In Ferry v. Udall, 336 F.2d 706 (9th Cir. 1964), we dealt with the proposed sale of an isolated tract under 43 U.S.C. § 1171. We answered each of appellants' first two challenges with unmistakable clarity:

(1) "The Isolated Tracts Act commits the decision to sell to the Secretary's discretion." 336 F.2d at 711.

(2) "However, in this kind of auction, as in any other, the auction is deemed to be conducted with reserve, unless there is an express announcement or advertisement to the contrary before the auction takes place." 336 F.2d at 710.

The only distinction offered by appellants to differentiate this case from Ferry v. Udall is that appellants claim rights under 43 U.S.C. § 315f.2  By careful editing of that section appellants have misled only themselves. After classification of the land under 43 U.S.C. § 315f appellants clearly had a "preference right", but that right was one against other applicants for the land, not against the United States. The district court noted this in its reference to The Yosemite Valley Case, 82 U.S. 77, 21 L. Ed. 82, (1872), as cited in Willcoxson v. United States, 114 U.S.App.D.C. 203, 313 F.2d 884 (1963). The district court was correct in finding that there is no conflict between § 315f and § 1171. Appellants obtained no legal right to the land (as distinguished from a right of preference over other claimants) which would conflict with the Secretary's discretion to sell or not to sell under § 1171.

The third challenge offered by appellants is without merit. They say that even if the auction was with reserve, they met the reserve. Their contention is that the reserve was a cash certificate, and they have done all of the acts necessary for a cash certificate. But the acts performed toward getting a cash certificate are not the certificate itself.3  Before the issuance of the cash certificate, regardless of what acts have been done, the applicant has no rights in the land against the United States.

As there was no genuine issue of material fact and the appellees were entitled to judgment as a matter of law, summary judgment in their favor was proper. Rule 56(c), Fed. R. Civ. P. The judgment is affirmed.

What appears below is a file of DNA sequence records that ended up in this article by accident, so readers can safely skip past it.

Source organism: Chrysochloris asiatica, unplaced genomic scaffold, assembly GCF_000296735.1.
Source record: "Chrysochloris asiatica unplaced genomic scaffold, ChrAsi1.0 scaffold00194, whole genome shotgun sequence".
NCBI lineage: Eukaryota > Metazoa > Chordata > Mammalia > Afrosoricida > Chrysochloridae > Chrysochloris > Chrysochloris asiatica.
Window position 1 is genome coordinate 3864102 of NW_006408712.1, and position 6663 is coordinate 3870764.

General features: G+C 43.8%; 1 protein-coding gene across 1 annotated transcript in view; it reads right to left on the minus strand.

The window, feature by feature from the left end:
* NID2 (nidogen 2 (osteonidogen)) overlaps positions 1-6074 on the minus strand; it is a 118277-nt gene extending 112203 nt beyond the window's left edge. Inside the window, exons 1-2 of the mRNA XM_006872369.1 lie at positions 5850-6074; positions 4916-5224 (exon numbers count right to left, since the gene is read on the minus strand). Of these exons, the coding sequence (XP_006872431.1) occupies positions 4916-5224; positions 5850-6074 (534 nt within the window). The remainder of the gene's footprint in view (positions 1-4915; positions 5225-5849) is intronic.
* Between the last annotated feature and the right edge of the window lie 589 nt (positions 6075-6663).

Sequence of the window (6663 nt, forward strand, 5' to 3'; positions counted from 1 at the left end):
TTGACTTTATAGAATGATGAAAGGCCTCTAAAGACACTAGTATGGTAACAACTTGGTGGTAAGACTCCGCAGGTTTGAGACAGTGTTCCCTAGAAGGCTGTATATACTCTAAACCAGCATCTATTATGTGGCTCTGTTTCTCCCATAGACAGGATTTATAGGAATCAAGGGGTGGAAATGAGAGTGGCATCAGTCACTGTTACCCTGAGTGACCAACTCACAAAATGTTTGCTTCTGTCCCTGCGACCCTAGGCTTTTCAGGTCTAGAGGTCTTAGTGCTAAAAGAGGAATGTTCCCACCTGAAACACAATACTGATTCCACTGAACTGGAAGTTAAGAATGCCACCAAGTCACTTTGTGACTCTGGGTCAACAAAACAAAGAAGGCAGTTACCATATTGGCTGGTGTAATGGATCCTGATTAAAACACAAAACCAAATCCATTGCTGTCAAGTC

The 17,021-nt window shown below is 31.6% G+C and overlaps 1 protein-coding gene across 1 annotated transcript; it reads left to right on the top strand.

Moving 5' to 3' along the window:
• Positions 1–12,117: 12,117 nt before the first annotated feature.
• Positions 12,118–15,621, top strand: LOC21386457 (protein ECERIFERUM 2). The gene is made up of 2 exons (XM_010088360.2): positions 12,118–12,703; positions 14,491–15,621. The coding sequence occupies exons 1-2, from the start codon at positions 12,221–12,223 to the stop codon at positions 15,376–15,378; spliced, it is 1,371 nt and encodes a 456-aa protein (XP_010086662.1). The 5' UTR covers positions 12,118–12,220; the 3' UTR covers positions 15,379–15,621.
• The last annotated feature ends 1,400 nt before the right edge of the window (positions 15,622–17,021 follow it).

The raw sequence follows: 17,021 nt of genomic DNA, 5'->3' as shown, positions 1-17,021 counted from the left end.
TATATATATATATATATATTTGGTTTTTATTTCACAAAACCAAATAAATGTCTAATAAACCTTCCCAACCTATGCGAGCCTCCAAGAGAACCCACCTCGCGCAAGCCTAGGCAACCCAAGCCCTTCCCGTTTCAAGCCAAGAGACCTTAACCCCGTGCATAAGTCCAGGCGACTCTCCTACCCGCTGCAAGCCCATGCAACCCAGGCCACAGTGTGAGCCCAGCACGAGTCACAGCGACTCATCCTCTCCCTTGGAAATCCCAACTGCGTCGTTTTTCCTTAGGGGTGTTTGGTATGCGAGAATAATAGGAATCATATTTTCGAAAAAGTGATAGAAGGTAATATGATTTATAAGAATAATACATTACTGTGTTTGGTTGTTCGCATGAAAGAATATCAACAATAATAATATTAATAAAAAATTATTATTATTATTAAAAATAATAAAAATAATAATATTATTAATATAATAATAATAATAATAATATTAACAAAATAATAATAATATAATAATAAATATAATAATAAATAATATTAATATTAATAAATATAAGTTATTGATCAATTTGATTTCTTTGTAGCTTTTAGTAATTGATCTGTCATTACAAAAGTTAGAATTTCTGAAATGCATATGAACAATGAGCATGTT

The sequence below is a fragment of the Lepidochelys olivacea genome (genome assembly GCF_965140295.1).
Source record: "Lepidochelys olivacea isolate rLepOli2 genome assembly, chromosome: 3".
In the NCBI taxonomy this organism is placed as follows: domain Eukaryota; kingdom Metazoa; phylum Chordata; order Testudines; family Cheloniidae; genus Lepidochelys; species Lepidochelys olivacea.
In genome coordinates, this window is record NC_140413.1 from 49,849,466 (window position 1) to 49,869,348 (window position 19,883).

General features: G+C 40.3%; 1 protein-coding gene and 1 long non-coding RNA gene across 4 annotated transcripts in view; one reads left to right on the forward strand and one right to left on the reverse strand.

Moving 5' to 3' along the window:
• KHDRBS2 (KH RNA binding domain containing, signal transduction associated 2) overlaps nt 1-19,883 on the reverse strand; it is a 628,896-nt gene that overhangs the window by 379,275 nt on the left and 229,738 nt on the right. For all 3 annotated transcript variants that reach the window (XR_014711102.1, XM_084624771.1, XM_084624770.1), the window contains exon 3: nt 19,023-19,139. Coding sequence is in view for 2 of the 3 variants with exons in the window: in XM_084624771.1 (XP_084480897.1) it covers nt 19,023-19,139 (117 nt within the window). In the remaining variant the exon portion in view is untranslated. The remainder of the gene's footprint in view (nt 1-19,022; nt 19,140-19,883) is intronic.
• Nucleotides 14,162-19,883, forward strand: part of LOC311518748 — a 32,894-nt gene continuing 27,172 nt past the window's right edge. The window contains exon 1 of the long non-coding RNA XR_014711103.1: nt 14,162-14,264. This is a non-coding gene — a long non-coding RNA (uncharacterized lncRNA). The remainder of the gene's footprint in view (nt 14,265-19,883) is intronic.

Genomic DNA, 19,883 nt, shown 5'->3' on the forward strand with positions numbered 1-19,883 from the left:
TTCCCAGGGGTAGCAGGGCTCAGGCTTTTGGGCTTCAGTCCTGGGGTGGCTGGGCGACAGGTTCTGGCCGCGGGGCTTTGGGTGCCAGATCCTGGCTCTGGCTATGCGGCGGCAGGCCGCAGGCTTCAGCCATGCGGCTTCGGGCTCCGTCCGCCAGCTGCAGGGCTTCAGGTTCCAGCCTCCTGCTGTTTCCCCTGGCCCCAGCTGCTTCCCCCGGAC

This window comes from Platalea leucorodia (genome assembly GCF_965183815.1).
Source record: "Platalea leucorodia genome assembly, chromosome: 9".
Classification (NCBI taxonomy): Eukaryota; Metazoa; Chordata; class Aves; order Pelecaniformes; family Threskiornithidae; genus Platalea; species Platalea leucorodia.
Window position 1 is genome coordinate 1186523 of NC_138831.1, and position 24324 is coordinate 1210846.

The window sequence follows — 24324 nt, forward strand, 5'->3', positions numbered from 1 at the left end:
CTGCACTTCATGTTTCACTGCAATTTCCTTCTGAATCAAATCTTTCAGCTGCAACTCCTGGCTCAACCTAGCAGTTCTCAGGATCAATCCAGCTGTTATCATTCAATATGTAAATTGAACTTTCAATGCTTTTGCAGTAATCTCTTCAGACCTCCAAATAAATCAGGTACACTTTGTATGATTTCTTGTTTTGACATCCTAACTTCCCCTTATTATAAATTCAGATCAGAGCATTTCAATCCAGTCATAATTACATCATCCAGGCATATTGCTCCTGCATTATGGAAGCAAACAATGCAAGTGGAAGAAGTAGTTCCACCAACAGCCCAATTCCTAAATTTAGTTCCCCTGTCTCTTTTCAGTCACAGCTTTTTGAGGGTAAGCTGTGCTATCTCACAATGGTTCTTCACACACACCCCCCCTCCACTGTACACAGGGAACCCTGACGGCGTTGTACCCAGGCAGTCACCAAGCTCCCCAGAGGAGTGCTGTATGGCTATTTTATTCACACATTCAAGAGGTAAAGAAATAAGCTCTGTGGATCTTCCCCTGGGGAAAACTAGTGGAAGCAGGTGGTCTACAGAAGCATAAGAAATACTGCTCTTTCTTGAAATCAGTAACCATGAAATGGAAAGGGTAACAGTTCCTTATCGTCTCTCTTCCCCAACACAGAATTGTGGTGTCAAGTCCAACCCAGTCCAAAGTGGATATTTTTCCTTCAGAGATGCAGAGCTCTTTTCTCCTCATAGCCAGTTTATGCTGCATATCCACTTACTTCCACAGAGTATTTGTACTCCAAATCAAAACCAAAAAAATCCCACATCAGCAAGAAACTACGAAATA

Appellants complain of certain intradepartmental communications while the appeal to the Secretary was pending. It seems that the Deputy Assistant Director of the Interior asked the Director of the Bureau of Land Management to reconsider the appraised value of the land as of the date of sale. Included with this request was an unsigned decision that the appraised value was too low. On a reappraisal dated June 26, 1963 (almost four years after the sale), the date of sale value was set at $30,500, and the Secretary of the Interior affirmed the vacation of the sale on the basis that the bid price was below the fair market value of the land


43 U.S.C. § 315f is section 7 of the Taylor Grazing Act, and 43 U.S.C. § 1171 is section 14 of that Act


Appellants imply the contrary (Opening Brief, p. 34) by suggesting that 43 C.F.R. § 250.12 (1954 ed.) requires the issuance of the certificate once the acts have been done. But that section begins "When there has been full compliance with the regulations of this part, * * *." The "regulations of this part" would include § 250.5 (1954 ed.) which provides in part:

"However, until the issuance of a cash certificate, the authorized officer may at any time determine that the lands should not be sold, the applicant or any bidder has no contractual or other rights against the United States, and no action taken will create any contractual or other obligation of the United States."